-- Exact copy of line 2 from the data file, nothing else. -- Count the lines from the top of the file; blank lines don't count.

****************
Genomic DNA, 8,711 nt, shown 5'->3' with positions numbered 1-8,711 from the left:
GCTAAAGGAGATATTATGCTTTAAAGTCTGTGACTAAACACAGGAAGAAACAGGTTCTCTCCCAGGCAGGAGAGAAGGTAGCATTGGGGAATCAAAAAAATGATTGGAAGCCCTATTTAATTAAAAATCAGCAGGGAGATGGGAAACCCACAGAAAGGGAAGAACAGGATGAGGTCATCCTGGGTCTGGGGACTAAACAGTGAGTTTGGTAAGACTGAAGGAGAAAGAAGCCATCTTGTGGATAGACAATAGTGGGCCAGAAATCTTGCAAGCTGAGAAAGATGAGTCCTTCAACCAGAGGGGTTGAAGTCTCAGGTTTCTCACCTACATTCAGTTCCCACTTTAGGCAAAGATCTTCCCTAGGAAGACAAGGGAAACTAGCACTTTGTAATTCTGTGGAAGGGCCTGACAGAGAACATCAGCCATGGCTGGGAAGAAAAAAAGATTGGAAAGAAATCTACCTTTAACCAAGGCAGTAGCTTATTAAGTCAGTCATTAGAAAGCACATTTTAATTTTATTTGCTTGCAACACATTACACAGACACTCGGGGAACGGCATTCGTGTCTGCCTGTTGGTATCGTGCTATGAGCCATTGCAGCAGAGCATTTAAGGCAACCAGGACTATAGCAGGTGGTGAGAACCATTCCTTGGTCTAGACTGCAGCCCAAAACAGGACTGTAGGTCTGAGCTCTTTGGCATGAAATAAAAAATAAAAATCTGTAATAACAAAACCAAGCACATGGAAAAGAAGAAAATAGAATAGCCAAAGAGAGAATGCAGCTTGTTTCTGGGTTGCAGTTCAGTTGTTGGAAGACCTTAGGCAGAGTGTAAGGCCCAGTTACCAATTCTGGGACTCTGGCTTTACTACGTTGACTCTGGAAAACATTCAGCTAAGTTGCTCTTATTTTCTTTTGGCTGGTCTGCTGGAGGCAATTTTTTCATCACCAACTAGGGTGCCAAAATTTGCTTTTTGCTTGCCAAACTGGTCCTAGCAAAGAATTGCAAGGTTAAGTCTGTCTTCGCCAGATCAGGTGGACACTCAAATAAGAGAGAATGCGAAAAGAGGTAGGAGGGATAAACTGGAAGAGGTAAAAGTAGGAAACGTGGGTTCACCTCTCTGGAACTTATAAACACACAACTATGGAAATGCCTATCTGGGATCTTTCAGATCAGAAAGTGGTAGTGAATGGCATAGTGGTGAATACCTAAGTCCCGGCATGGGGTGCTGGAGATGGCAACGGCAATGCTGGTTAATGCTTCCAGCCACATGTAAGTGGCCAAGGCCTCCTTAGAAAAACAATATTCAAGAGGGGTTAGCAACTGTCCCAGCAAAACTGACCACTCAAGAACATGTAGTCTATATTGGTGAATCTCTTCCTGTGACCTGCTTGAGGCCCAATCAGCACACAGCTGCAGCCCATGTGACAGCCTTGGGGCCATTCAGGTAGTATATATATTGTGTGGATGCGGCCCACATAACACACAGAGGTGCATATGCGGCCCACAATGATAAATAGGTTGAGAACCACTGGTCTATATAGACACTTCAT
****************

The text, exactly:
GCTAAAGGAGATATTATGCTTTAAAGTCTGTGACTAAACACAGGAAGAAACAGGTTCTCTCCCAGGCAGGAGAGAAGGTAGCATTGGGGAATCAAAAAAATGATTGGAAGCCCTATTTAATTAAAAATCAGCAGGGAGATGGGAAACCCACAGAAAGGGAAGAACAGGATGAGGTCATCCTGGGTCTGGGGACTAAACAGTGAGTTTGGTAAGACTGAAGGAGAAAGAAGCCATCTTGTGGATAGACAATAGTGGGCCAGAAATCTTGCAAGCTGAGAAAGATGAGTCCTTCAACCAGAGGGGTTGAAGTCTCAGGTTTCTCACCTACATTCAGTTCCCACTTTAGGCAAAGATCTTCCCTAGGAAGACAAGGGAAACTAGCACTTTGTAATTCTGTGGAAGGGCCTGACAGAGAACATCAGCCATGGCTGGGAAGAAAAAAAGATTGGAAAGAAATCTACCTTTAACCAAGGCAGTAGCTTATTAAGTCAGTCATTAGAAAGCACATTTTAATTTTATTTGCTTGCAACACATTACACAGACACTCGGGGAACGGCATTCGTGTCTGCCTGTTGGTATCGTGCTATGAGCCATTGCAGCAGAGCATTTAAGGCAACCAGGACTATAGCAGGTGGTGAGAACCATTCCTTGGTCTAGACTGCAGCCCAAAACAGGACTGTAGGTCTGAGCTCTTTGGCATGAAATAAAAAATAAAAATCTGTAATAACAAAACCAAGCACATGGAAAAGAAGAAAATAGAATAGCCAAAGAGAGAATGCAGCTTGTTTCTGGGTTGCAGTTCAGTTGTTGGAAGACCTTAGGCAGAGTGTAAGGCCCAGTTACCAATTCTGGGACTCTGGCTTTACTACGTTGACTCTGGAAAACATTCAGCTAAGTTGCTCTTATTTTCTTTTGGCTGGTCTGCTGGAGGCAATTTTTTCATCACCAACTAGGGTGCCAAAATTTGCTTTTTGCTTGCCAAACTGGTCCTAGCAAAGAATTGCAAGGTTAAGTCTGTCTTCGCCAGATCAGGTGGACACTCAAATAAGAGAGAATGCGAAAAGAGGTAGGAGGGATAAACTGGAAGAGGTAAAAGTAGGAAACGTGGGTTCACCTCTCTGGAACTTATAAACACACAACTATGGAAATGCCTATCTGGGATCTTTCAGATCAGAAAGTGGTAGTGAATGGCATAGTGGTGAATACCTAAGTCCCGGCATGGGGTGCTGGAGATGGCAACGGCAATGCTGGTTAATGCTTCCAGCCACATGTAAGTGGCCAAGGCCTCCTTAGAAAAACAATATTCAAGAGGGGTTAGCAACTGTCCCAGCAAAACTGACCACTCAAGAACATGTAGTCTATATTGGTGAATCTCTTCCTGTGACCTGCTTGAGGCCCAATCAGCACACAGCTGCAGCCCATGTGACAGCCTTGGGGCCATTCAGGTAGTATATATATTGTGTGGATGCGGCCCACATAACACACAGAGGTGCATATGCGGCCCACAATGATAAATAGGTTGAGAACCACTGGTCTATATAGACACTTCAT